The Historic Buildings owned by the Society of the Founders.
The Leffingwell House Museum was built in 1675 by Stephen Backus and passed into the hands of Lt. Thomas Leffingwell in 1700. Thomas was granted the license to entertain strangers by the town proprietors of Norwich in 1701 and began the Leffingwell Inn. The Society of the Founders acquired in 1957 when it was slated for demolition by the state, then moved and restored it as a museum of history by 1960. It shows the typical progression of colonial CT home expansion. The Leffingwell educates the public using displays of the unique collections and artifacts that are preserved in the archives,
The Joseph Carpenter Silversmith Shop was built by Joseph Carpenter between 1772 and 1774 on the Norwichtown Green. It still looks much the same as it did when Joseph worked there as a silversmith and clockmaker. Two of his clocks are on display at the Leffingwell and his shop is open to the public as a testimonial to the tradesmen who worked around the Green an in Norwich during Revolutionary times. The Society of the Founders acquired the building in 1956 and is open to the public as of April 30th until the end of October from 11am-3pm, Friday-Saturday-Sunday at 71 East Town Street, Norwich.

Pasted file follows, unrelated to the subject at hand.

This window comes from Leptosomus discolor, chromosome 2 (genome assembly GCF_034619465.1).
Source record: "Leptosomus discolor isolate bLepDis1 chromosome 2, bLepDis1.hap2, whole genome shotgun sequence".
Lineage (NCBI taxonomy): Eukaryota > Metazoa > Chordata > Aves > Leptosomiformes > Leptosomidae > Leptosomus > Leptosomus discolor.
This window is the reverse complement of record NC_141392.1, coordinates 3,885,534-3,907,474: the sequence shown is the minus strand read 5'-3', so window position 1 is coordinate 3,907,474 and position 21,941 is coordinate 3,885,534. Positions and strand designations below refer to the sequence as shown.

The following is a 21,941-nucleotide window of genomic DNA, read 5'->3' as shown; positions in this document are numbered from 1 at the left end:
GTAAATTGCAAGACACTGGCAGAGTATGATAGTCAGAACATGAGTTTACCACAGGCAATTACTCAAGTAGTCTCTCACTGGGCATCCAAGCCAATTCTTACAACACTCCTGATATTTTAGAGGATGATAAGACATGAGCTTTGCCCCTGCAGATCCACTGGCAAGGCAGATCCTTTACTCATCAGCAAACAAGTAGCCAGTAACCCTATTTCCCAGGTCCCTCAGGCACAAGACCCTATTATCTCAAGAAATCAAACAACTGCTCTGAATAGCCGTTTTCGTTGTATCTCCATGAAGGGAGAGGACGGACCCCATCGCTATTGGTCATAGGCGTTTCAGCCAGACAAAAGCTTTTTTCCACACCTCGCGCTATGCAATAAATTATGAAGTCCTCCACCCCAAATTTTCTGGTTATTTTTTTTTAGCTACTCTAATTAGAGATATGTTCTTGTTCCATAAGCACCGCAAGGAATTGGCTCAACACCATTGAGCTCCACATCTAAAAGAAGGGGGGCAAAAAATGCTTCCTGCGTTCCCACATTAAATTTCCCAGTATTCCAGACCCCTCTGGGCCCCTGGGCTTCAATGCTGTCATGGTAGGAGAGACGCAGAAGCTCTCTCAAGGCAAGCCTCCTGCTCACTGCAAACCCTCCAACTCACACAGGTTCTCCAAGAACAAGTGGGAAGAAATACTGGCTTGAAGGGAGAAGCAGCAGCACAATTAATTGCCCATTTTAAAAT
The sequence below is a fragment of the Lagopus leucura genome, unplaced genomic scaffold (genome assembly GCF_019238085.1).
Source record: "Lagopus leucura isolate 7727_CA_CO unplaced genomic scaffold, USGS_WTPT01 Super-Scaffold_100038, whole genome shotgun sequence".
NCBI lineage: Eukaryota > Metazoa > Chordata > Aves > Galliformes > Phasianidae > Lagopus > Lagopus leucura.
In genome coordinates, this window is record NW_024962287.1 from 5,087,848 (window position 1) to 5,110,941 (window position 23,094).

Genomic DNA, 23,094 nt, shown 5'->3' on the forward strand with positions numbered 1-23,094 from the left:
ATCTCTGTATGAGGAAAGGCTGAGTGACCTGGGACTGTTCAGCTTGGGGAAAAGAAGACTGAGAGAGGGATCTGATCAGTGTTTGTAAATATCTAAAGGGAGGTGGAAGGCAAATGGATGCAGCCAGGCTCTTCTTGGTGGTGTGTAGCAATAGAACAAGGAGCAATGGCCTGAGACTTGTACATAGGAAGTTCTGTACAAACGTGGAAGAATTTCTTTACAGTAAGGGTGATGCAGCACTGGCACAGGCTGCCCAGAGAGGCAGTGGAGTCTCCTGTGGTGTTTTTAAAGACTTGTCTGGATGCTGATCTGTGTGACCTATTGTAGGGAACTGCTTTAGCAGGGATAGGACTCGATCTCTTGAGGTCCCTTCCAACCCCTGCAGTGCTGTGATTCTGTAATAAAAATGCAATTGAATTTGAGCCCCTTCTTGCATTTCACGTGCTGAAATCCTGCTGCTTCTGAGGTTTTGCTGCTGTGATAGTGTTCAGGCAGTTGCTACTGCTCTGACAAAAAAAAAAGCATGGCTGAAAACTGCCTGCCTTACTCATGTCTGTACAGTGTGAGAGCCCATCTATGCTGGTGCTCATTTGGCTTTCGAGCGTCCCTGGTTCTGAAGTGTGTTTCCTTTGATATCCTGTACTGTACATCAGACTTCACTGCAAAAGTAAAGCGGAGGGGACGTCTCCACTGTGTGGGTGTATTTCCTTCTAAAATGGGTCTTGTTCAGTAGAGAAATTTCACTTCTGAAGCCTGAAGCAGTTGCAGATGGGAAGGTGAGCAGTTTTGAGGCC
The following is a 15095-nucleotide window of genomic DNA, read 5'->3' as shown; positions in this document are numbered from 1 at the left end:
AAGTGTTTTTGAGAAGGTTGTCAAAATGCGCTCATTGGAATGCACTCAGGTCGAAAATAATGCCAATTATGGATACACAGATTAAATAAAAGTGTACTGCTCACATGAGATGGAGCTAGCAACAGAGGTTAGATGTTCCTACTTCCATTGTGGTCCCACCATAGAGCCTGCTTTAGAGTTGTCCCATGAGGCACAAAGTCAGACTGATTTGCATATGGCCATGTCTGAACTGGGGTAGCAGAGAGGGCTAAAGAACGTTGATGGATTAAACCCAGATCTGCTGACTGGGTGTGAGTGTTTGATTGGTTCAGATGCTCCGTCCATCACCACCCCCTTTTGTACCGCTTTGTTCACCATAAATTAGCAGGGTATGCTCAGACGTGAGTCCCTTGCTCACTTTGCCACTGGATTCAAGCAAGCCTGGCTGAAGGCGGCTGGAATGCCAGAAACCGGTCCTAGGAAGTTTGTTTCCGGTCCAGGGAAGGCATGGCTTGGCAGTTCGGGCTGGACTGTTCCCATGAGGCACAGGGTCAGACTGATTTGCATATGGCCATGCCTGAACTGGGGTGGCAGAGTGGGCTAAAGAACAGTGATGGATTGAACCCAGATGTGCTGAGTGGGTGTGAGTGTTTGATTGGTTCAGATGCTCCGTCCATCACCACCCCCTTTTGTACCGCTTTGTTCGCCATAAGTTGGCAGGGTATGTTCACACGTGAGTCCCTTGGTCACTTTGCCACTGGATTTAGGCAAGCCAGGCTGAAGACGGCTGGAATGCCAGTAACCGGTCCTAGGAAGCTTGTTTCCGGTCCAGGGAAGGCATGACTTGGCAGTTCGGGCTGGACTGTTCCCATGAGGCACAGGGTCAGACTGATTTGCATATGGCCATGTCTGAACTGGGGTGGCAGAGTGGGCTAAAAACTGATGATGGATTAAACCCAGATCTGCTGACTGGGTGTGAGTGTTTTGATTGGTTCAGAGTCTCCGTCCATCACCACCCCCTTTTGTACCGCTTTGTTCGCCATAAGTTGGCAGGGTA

The David Greenleaf House was built in 1763 by David Greenleaf, goldsmith. It changed hands from David Greenleaf to Capt. William Billings, merchant sea captain and finally to the Lesters. The Lester Family owned it until early 1900. The Society of the Founders purchased it in 1999 with the intention of turning into a visitor center. That ambition is finally becoming a reality, thanks to a collaboration with the Norwich Historic Society. The restoration is ongoing at this time. When completed it will be handicapped accessible adjunct to the Leffingwell Museum complex, with museum displays and presentation and presentation capabilities for groups.